Schools are in session.
Football season has returned.
The air is crisp on my morning walk.
This past weekend was spent donning my house in its finest fall and Halloween decorations. Some of my neighbors have already put out jack-o-lanterns and ghostly décor.
I think it’s safe to say Tulsans are charging into the fall season with an unprecedented speed and acceptance.
We’re itching to get out of the house for a safe, socially distanced … anything.
Our downtown is bustling with enchanting dining options, such as the lively scene in the East Village, as seen on the cover. Others have been created in response to our pandemic times.
In front of Elote Cafe, owner Libby Billings created a parklet, which is a sidewalk and on-street parking spaces converted into outdoor dining. Elote’s provides room for 25 additional diners in a charming, COVID-19 precautious space.
On weekends, North Main Street between Reconciliation Way and Cameron Street is closed off so guests to Antoinette Baking Co., Chimera, the Hunt Club, Ida Red, the Tavern and Prairie Brewpub can achieve proper physical distancing. The street is dotted with tables and chairs, making for a one-of-a-kind experience.
McNellie’s has converted a drab parking lot-like space into an outdoor beer garden at the corner of East First Street and South Elgin Avenue. It’s called the Courtyard, and diners can grab a burger and a pint outside in a picturesque outdoor space. The Courtyard is even hosting events like outdoor yoga on Saturdays.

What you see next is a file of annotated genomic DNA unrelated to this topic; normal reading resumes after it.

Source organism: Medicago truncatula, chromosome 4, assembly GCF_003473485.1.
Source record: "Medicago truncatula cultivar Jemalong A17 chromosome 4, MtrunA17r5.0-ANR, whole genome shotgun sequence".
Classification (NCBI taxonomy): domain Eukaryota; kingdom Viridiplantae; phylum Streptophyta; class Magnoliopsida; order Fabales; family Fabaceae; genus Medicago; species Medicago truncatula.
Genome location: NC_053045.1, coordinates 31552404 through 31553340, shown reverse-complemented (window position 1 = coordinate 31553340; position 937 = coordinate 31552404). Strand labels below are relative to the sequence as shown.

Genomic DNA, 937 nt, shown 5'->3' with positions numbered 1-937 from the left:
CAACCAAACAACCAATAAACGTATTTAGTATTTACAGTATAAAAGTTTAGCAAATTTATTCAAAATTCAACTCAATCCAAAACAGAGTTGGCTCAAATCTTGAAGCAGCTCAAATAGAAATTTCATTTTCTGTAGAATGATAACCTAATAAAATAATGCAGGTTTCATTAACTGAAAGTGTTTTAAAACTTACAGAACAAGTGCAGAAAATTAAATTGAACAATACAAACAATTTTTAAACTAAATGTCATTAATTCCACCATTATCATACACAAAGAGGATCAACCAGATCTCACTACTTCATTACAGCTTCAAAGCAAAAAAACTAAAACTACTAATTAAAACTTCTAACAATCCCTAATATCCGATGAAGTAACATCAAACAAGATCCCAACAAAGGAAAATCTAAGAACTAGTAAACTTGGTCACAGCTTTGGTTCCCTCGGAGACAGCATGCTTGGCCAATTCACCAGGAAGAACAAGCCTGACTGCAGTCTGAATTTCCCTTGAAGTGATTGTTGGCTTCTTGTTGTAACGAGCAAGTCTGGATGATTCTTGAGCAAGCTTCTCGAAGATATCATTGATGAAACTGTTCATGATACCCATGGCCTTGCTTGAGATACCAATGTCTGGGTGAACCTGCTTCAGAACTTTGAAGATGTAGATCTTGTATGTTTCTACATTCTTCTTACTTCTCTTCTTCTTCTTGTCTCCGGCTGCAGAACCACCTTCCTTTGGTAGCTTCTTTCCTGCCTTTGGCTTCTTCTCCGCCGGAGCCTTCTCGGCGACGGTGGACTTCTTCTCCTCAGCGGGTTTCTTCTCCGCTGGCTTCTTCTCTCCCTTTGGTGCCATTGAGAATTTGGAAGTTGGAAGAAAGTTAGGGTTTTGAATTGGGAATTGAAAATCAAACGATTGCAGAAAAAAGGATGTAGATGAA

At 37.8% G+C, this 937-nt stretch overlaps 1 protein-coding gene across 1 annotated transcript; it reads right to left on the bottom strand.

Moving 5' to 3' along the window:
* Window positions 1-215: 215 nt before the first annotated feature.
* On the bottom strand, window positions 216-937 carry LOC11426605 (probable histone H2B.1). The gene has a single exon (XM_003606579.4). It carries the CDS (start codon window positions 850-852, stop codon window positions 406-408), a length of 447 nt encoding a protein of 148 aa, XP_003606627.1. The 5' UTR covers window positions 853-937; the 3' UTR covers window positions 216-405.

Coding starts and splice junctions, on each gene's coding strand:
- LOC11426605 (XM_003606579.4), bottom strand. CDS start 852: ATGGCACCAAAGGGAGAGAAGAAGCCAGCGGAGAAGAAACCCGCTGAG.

I know most of these action items are a result of making lemonade out of lemons. Our local restaurants have been hurting, and this is one way to encourage folks to frequent a dining establishment. Well, it’s working. And for everyone’s sake, I hope we have a long and pleasant fall blessed by the weather gods.
October is our annual downtown issue.
It’s one I look forward to all year. We’ve talked with the Price family for several years for this annual issue, covering several facets of their downtown properties. It was time we spoke to patriarch Stuart Price about his rise in Tulsa commercial real estate and his law school dreams to open an ice cream cart for downtown’s many office dwellers. Read more about that on p. 49.
We checked on the progress of the City of Tulsa’s conversion of one-way streets to two-way and incorporating more bike lanes throughout the city center. It’s a big project, with many others still planned. Details about the conversions of South Boulder and Cheyenne avenues can be found on p. 52.
I did the tough job of checking out the Goat, a new restobar in the East Village. Its hypnotic and Instagram-worthy cocktails had been filling my newsfeed for several weeks. We also checked out some new restaurants that have opened amid the coronavirus. Find out more in Table Talk starting on p. 91.
If you’ve missed in-person First Friday Art Crawls, experience one for yourself with the downtown art gallery guide on p. 36. Halloween and several in-person music and entertainment events are filling this month’s calendar on p. 34.
So, put on your mask. Grab your sweetie or a gaggle of girlfriends.
There’s lots to see and do in downtown.
See you there.